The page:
In this one-off non-canon book, writer Brian Azzarello and artist Lee Bermejo, both extraordinary artists, imagine a more realistic take on Joker partly in the style of Chris Nolan's "Dark Knight" film. The story is told through the eyes of Jonny Frost, a low-level thug sent to pick up a newly-released Joker from Arkham Asylum. Joker sets about reclaiming his criminal empire against Two-Face with the help of Killer Croc.
Re-reading this 4 years after I first picked it up, the book still retains its power and brilliance. Azzarello creates a Joker with newly revealed sides to his character than just the insane murderer he's usually portrayed as. In a brilliant one panel aside, Joker is seen in private on his knees, arms wrapped around Harley Quinn, sobbing, as we really see his relationship with her - she is the only one he can truly be himself with. Azzarello's Joker is a pill-popping junkie, snorting lines and chugging brown liquor, fuelling his rampages to explain his extreme behaviour than simply writing off his actions as those of a crazy man.
Azzarello and Bermejo utilise comics' unique format of the spaces between the panels to intimate some truly heinous actions by Joker. In one scene Joker randomly wanders into an apartment and murders an elderly couple in their beds with a razor blade, but the reader sees only the break-in and a murky aftermath as Joker lies on the bed atop contorted and bloodied human forms, the blade glinting off to the side. Later, Jonny's wife is saved from Two-Face and it's hinted that Joker then raped her before setting her free. Azzarello's vision of Joker in this book is far more human and far more scary in moments like this than has been seen before in other comics. This makes Joker even scarier as he seems almost charming and likeable in moments of (seemingly) sober contemplation, as both the narrator and the reader find themselves warming to him despite his horrible deeds.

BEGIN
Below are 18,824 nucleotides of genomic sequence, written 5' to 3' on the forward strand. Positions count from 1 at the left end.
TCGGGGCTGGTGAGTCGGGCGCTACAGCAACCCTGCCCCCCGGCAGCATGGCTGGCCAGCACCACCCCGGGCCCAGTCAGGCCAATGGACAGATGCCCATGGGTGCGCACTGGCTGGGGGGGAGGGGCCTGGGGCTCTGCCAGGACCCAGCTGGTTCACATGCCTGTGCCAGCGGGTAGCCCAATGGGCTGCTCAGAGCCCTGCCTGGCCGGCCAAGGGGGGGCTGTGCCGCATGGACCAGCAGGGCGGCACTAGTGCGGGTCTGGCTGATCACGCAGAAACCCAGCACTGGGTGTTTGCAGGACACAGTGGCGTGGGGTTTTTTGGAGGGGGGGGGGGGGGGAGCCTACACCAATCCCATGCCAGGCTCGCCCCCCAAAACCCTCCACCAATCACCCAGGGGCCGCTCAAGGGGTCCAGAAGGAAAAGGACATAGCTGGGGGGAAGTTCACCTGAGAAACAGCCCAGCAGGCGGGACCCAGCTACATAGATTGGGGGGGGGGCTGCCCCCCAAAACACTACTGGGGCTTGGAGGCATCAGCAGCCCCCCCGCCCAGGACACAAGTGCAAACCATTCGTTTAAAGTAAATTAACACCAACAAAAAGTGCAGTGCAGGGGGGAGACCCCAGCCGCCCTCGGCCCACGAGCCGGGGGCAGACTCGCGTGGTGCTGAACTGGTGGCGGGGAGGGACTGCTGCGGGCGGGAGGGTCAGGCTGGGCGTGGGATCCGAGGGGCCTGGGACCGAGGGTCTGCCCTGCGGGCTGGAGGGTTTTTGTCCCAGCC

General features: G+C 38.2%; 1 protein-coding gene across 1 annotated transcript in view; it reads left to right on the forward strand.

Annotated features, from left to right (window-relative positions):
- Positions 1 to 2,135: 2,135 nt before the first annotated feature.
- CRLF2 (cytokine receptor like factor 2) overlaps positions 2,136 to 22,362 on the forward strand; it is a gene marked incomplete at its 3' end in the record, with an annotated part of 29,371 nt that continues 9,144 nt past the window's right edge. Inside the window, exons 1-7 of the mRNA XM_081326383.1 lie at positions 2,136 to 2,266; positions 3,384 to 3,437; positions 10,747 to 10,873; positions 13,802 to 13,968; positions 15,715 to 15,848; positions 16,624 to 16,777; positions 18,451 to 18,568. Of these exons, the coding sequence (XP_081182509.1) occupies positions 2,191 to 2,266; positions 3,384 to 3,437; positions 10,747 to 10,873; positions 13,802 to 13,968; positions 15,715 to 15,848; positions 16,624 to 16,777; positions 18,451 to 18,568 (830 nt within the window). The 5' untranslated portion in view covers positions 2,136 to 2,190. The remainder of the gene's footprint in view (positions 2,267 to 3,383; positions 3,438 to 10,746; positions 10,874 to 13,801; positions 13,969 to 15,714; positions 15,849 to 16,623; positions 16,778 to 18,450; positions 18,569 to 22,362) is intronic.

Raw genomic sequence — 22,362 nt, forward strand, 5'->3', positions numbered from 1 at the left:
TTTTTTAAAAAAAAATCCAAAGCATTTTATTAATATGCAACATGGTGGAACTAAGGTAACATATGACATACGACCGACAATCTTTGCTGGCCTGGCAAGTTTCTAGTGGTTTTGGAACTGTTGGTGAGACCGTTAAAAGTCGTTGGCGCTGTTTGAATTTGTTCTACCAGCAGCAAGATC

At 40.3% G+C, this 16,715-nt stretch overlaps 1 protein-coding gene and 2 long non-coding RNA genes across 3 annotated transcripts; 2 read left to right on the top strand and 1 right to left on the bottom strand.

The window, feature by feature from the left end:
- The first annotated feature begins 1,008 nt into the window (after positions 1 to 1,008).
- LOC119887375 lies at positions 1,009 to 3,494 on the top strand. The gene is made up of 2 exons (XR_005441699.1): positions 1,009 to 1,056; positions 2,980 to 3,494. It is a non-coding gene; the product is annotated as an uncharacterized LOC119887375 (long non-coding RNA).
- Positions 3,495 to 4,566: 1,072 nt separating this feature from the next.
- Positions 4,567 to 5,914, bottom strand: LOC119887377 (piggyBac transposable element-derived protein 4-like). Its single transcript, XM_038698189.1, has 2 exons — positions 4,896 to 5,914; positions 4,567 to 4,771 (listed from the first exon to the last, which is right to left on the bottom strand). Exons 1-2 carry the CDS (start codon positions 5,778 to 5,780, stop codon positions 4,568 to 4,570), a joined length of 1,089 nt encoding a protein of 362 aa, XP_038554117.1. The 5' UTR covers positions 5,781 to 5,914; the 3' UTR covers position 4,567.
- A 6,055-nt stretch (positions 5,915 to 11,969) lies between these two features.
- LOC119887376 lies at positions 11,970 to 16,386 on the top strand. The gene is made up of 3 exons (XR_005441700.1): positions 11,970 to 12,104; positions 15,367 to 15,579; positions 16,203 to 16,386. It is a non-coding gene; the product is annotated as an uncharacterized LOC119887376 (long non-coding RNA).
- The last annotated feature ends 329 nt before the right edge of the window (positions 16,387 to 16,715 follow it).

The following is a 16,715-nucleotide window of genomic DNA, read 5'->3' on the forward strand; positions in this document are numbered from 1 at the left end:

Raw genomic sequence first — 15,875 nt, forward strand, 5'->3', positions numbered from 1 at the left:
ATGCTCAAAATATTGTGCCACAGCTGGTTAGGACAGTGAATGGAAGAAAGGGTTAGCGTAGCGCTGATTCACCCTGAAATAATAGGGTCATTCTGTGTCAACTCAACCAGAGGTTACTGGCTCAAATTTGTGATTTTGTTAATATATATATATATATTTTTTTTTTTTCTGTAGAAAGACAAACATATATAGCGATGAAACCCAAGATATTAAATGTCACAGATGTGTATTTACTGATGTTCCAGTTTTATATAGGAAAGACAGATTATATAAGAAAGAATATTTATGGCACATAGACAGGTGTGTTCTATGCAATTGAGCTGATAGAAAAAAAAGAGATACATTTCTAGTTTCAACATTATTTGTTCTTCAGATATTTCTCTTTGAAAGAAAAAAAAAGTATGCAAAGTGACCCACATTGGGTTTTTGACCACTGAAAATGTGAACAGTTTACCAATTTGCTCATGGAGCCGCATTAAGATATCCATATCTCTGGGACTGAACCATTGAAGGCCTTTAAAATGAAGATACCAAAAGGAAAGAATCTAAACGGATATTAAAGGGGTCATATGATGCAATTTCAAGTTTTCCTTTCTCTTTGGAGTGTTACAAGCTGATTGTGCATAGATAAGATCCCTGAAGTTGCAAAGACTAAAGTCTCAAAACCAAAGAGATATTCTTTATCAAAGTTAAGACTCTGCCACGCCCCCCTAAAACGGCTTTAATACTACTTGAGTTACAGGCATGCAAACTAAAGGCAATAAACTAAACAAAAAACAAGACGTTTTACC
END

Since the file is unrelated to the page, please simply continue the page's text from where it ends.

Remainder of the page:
Lee Bermejo draws the book beautifully. His Joker takes his cue from Heath Ledger's visual portrayal with the cut-open mouth making up a grotesque clown's smile but otherwise it's the familiar Joker of old minus the stark white face and a more cut figure. I thought his depiction of Croc as less a mutant-lookalike and more a thug with a real-life skin disease was an inspired choice though his depiction of Batman's outfit (he appears briefly at the end) was a bit too S&M, there were too many straps. You won't find a more brilliant artist drawing Batman comics today - I highly recommend checking out his own Batman scripted and drawn book "Batman: Noel" for another example of his fantastic art as well as an excellent Batman book.
"Joker" is an incredible book, maybe the best one about Joker ever written - yes I'm including "Killing Joke". Azzarello captures Joker's voice and character perfectly, making all the right artistic choices with the other characters. While the book's plot doesn't really resolve itself, hinging on a "Pulp Fiction"-type literary device, the book is less about plot and story and more about giving the reader a fully realised character study of the Joker. In that, the book succeeds completely, complimented perfectly with Bermejo's gorgeous art. "Joker" is a powerful vision of one of the best literary villains ever created and a must-read for all Batman fans. If you enjoyed this, definitely look up Azzarello and Bermejo's previous book on another DC villain, "Lex Luthor".